After working almost all day I needed to relax. With the cherry blossoms in bloom and the weather clearing up nicely by the time I was ready, I headed down to Price Park for a little down time. I know I’ve only briefly touched upon the park’s resident flora before, so this time around I knew I wanted to dive a little more in depth on just what inhabits the park. Needless to say, the expedition was a success as I saw not only the cherry blossoms in full swing but numerous other wonders within the park trails.
As I walked down the trail, with sweet gum balls scattered all around me, I noticed a peculiar piece of litter off the beaten path. It was a half broken glass bottle that looked like it still had some mysterious substance inside. Upon a closer look I was rather surprised to find not just dirt but some type of algae growing inside the bottle. Almost like some kind of vegetative ship in the bottle. It left me wondering whether or not this was purposeful on someone’s part and if not, exactly how long has that bottle been there to reach such a state. Needless to say, it looked awesome though, to the point where I found myself examining it for a solid two minutes before finally deciding to take it back and properly recycle the bottle later on.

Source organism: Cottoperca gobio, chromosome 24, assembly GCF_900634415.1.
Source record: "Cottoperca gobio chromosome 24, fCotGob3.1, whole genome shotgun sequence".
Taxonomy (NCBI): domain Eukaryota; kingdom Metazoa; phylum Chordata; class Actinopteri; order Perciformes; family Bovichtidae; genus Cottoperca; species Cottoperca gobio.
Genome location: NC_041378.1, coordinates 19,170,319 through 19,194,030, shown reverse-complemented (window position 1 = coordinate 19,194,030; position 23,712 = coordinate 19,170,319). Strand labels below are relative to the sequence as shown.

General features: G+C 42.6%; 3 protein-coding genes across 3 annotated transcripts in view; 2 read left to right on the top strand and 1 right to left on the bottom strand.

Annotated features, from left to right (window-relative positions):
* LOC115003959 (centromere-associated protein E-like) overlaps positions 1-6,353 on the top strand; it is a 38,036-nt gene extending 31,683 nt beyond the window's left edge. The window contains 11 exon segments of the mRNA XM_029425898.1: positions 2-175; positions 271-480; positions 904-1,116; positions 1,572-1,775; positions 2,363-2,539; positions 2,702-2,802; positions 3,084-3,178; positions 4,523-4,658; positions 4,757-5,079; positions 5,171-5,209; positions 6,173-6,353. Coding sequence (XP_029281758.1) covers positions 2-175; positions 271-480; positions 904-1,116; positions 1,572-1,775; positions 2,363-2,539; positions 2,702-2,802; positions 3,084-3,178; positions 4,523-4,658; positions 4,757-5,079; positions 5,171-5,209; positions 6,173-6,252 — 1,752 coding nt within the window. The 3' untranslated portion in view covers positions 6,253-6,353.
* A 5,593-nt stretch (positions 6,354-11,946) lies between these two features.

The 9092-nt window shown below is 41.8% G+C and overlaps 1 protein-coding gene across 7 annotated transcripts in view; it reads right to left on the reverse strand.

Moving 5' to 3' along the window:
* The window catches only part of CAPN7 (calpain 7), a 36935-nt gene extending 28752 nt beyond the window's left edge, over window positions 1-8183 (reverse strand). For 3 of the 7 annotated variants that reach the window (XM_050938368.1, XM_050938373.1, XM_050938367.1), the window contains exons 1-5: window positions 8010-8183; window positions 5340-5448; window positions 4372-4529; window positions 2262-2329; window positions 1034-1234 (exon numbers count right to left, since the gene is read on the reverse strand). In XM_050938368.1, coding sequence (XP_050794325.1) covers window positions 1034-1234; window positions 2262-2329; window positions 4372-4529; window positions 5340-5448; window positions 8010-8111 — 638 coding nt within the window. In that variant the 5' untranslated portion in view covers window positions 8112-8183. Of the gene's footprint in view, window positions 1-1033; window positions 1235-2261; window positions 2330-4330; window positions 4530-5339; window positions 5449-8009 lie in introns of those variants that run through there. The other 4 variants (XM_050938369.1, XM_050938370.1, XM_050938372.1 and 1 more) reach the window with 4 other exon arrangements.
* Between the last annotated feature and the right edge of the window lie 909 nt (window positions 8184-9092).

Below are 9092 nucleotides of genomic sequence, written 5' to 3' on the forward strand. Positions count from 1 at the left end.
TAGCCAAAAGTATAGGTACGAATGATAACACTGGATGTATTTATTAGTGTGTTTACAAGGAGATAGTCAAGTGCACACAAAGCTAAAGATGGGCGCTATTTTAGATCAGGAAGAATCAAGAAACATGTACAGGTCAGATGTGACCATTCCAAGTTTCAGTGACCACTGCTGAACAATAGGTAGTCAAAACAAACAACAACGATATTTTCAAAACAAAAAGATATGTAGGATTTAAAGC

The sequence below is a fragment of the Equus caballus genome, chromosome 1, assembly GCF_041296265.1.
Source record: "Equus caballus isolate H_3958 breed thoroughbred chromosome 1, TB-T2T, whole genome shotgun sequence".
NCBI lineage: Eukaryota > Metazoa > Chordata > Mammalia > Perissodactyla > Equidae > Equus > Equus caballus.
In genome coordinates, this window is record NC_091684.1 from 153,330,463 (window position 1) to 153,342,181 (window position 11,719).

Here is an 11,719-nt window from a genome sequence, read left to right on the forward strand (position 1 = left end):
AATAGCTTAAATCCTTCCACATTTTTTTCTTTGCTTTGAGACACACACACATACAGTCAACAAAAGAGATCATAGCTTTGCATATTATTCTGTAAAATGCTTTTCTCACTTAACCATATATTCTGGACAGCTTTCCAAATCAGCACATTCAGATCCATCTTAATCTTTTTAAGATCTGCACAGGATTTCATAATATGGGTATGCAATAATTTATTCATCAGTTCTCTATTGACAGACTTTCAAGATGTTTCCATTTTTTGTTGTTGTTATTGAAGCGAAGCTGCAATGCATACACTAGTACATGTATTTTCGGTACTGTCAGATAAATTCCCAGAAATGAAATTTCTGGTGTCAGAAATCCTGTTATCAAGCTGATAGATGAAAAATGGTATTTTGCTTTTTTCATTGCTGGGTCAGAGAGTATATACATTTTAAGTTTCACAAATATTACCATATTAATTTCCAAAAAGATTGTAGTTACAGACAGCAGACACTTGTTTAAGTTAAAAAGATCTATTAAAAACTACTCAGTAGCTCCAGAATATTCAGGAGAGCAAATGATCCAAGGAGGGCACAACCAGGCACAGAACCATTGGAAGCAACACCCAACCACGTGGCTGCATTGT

As I continued on the trail, I came across a familiar sight with a vast array of flora near some trees, complete with a sign identifying the types of plants by assigning them all illustrated appearances and different colored shapes that they would make signs for and hang on the trees. The two that were most prominent at the site were the orange, hexagon-coded American Hornbeam flower and the yellow, circle-coded Flowering Dogwood, both of which were fairly present and eye-catching in an otherwise bland selection of the scenery’s vegetation.
While I couldn’t get any great pictures of the Flowering Dogwood, there were plenty of Hornbeam flowers all congregated around a particular area, that made for the perfect shot and with the park’s management plan now at my disposal, I wondered if there was anything to note about the plant. Strangely enough, there was nothing really to note and I realized a quick google search was in order. By far the most fascinating thing I learned is the fact that they are actually a slow growing tree. Really makes you realize that there’s more to flora than what meets the eye.
And so, with some new flora knowledge and a stress free activity over and done with, I was ready to call it a day and whip this post up for you guys. I wanted to bring a little more awareness to the park’s trails if anyone’s ever looking for a nice, quiet place to take a walk. The scenery’s downright beautiful with some nice fact signs and flora along the way, perfect for nature lovers of all kinds. Next time I’ll try to find some more flora and fauna to emphasize and discuss, but that’s all for now folks.